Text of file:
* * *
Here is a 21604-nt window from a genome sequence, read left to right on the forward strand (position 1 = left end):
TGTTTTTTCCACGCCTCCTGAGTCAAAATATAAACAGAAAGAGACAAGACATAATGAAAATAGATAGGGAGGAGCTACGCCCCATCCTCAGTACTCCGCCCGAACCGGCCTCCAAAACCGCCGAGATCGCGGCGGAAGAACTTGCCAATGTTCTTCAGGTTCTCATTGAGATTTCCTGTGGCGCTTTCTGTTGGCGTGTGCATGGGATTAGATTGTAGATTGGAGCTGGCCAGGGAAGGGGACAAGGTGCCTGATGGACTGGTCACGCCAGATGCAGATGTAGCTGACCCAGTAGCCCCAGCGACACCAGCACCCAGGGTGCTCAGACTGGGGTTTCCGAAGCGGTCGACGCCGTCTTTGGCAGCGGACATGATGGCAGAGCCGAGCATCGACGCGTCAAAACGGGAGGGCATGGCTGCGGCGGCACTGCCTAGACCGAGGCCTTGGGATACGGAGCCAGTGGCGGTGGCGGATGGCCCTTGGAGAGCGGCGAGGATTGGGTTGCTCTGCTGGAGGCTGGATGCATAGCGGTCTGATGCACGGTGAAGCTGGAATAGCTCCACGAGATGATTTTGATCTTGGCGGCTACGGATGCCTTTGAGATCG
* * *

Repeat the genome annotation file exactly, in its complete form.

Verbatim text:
Here is a 21604-nt window from a genome sequence, read left to right on the forward strand (position 1 = left end):
TGTTTTTTCCACGCCTCCTGAGTCAAAATATAAACAGAAAGAGACAAGACATAATGAAAATAGATAGGGAGGAGCTACGCCCCATCCTCAGTACTCCGCCCGAACCGGCCTCCAAAACCGCCGAGATCGCGGCGGAAGAACTTGCCAATGTTCTTCAGGTTCTCATTGAGATTTCCTGTGGCGCTTTCTGTTGGCGTGTGCATGGGATTAGATTGTAGATTGGAGCTGGCCAGGGAAGGGGACAAGGTGCCTGATGGACTGGTCACGCCAGATGCAGATGTAGCTGACCCAGTAGCCCCAGCGACACCAGCACCCAGGGTGCTCAGACTGGGGTTTCCGAAGCGGTCGACGCCGTCTTTGGCAGCGGACATGATGGCAGAGCCGAGCATCGACGCGTCAAAACGGGAGGGCATGGCTGCGGCGGCACTGCCTAGACCGAGGCCTTGGGATACGGAGCCAGTGGCGGTGGCGGATGGCCCTTGGAGAGCGGCGAGGATTGGGTTGCTCTGCTGGAGGCTGGATGCATAGCGGTCTGATGCACGGTGAAGCTGGAATAGCTCCACGAGATGATTTTGATCTTGGCGGCTACGGATGCCTTTGAGATCG